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Updated from 12:17 p.m. ET with further details from FHA Commissioner's letter to Congress.



) -- The

Federal Housing Administration

said Friday that it will require an infusion of $1.7 billion from the Treasury to cover projected losses from its loan portfolio.

The agency will be drawing funds from the Treasury for the first time in its 79-year history, even as it expects its finances to improve significantly in the next year.

The White House budget in April predicted the agency will have a $943 million deficit. The shortfall has increased since then as rising interest rates and higher insurance premiums for FHA loans has led to a decline in market share and in the projected revenues to cover likely losses.

Still, the budget estimates are based on December 2012 data and do not reflect recent home price increases.

FHA Commissioner Carol Galante said in a letter to Congress that the health of the insurance fund had improved significantly on the back of higher insurance premiums and improving home prices. The updated forecasts in the next few months would likely show that the agency won't need a subsidy in 2014, she indicated.

"This required mandatory appropriation is an accounting transfer and does not reflect an up-to-date view" of the insurance fund's "performance, its long-term fiscal health or its current cash position," Galante wrote in the letter.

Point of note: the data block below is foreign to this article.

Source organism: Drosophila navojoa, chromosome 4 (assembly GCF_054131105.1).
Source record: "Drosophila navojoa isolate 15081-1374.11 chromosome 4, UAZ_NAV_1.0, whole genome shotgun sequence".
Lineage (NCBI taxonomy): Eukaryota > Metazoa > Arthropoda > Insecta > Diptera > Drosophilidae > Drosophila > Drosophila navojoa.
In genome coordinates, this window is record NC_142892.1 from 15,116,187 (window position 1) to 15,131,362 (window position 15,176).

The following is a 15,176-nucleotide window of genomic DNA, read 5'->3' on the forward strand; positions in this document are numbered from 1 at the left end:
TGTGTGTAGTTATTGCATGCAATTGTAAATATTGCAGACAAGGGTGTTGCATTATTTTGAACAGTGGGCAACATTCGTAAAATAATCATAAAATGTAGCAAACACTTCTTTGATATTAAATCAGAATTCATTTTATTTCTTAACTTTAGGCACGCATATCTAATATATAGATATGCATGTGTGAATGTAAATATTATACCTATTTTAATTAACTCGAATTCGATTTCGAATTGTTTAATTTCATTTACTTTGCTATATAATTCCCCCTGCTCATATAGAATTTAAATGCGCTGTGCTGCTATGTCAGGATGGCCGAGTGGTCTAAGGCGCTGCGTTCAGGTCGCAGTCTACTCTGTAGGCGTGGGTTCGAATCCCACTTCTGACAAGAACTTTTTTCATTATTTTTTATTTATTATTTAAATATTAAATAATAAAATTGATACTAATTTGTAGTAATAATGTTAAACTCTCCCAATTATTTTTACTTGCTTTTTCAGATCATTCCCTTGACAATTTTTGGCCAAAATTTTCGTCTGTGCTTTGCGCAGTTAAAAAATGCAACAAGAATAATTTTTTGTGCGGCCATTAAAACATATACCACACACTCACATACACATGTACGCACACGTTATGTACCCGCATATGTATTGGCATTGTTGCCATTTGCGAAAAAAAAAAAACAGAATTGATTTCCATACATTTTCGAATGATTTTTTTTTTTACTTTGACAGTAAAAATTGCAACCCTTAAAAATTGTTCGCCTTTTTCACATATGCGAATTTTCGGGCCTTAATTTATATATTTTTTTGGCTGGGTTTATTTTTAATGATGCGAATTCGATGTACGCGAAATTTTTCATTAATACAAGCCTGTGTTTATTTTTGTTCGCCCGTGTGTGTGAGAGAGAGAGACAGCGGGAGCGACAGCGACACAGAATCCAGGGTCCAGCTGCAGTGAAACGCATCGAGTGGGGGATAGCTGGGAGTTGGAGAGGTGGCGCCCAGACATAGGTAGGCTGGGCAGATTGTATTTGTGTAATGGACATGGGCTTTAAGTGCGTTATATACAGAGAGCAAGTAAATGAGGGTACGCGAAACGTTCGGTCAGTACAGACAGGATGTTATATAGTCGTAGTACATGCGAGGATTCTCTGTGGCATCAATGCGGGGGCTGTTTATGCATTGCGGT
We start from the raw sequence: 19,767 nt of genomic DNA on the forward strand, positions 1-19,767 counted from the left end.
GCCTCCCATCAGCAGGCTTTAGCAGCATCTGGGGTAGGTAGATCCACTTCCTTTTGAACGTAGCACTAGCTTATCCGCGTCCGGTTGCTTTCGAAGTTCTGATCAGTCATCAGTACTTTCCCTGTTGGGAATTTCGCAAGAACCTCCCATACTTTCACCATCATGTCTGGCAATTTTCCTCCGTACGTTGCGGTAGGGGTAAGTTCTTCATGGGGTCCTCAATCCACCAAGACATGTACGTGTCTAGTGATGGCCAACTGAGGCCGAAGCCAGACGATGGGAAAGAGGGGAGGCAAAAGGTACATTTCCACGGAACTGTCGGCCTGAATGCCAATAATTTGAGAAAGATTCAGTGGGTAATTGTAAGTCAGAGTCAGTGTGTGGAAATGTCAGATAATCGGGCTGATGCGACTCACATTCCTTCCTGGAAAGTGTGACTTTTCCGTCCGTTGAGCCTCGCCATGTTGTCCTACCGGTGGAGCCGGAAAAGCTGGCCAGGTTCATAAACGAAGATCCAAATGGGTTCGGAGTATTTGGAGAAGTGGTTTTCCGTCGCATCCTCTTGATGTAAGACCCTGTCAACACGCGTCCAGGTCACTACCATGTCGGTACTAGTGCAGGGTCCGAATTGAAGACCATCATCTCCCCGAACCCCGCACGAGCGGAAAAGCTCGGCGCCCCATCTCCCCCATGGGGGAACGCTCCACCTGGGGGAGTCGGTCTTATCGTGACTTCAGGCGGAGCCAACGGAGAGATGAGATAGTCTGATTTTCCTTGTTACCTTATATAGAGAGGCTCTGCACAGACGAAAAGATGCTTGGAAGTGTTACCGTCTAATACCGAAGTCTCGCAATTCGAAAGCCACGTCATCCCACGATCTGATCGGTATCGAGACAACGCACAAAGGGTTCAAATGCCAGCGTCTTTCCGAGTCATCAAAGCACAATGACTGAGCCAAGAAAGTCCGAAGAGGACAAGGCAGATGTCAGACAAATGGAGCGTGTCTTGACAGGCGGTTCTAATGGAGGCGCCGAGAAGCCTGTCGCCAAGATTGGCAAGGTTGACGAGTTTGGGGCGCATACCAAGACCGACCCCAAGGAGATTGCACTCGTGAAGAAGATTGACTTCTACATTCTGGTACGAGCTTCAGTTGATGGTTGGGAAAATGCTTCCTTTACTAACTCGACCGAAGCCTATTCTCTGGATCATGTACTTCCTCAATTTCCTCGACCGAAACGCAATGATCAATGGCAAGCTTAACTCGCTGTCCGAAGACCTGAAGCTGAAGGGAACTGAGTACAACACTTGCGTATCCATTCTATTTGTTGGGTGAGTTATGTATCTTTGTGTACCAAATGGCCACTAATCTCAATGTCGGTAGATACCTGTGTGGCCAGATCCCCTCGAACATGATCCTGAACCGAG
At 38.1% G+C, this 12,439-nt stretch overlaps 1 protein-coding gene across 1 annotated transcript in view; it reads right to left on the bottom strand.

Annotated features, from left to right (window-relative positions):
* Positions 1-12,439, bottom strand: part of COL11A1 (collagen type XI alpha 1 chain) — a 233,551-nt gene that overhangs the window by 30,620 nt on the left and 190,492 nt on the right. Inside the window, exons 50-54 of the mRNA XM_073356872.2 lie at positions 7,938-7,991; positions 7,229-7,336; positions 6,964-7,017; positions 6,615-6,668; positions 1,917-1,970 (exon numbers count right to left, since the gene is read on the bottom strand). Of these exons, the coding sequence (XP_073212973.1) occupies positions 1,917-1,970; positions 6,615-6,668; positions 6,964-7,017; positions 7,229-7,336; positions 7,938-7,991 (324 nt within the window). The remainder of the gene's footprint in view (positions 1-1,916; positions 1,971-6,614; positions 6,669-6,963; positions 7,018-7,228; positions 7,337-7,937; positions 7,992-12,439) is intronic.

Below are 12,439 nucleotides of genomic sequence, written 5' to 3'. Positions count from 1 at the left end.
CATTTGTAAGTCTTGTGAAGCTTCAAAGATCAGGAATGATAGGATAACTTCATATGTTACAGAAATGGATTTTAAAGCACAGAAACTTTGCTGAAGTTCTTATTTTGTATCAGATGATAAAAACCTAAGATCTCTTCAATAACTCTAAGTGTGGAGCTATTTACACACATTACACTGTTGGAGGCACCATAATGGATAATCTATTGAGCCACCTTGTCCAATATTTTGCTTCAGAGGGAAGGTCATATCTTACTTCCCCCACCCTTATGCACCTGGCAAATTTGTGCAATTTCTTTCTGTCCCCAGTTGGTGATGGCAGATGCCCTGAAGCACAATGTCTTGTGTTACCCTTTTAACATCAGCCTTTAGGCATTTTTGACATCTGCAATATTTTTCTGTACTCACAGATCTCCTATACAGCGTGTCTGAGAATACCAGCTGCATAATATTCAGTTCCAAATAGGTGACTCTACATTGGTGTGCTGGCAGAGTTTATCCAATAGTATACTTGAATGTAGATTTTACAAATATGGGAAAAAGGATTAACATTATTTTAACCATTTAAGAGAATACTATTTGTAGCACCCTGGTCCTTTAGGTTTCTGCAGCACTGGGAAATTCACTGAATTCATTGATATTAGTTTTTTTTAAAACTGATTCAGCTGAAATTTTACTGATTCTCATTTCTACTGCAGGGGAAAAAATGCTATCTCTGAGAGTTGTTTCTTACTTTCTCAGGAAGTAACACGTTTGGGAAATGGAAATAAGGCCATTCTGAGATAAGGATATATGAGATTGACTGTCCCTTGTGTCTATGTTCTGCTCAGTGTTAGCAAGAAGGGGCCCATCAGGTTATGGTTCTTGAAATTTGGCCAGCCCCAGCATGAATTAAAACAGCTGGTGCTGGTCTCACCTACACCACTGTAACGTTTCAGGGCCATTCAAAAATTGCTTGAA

If the estimate from last December was updated it would reflect significant improvement in the portfolio including a 15% decline in the delinquency rate, a 91% reduction in early payment defaults, a 20% reduction in foreclosure starts and a 26% improvement in recovery rates on defaulted assets, she pointed out.

The agency estimates that the improvement in recovery rates alone will add more than $5 billion to the insurance fund.

"In the next few months we expect updated data and economic forecasts to reflect what we already know to be true -- the health of the Fund has improved significantly," she wrote.

The FHA, administrated by the Department of Housing and Urban Development, insures lenders against loan losses. Borrowers who qualify for an FHA loan can make a downpayment as low as 3.5%.

The agency which primarily dealt with low-income and first-time homebuyers saw its market share jump in the wake of the housing bust, when private capital shrank. Loans made during the period 2007-2009, when the economy sank into a recession, led to big losses. Officials say at least $70 billion in losses is due to loans originated in that period.

The FHA's reverse mortgage program was particularly hard hit.

Since 2009, the agency has tightened underwriting, attempted to fix its reverse mortgage problems and banned seller-financed downpayment loans that ended up encouraging fraud. More recently it has increased underwriting premiums significantly in an effort to both shore up its mortgage insurance fund and reduce its footprint in the housing market.

-- Written by Shanthi Bharatwaj in New York.

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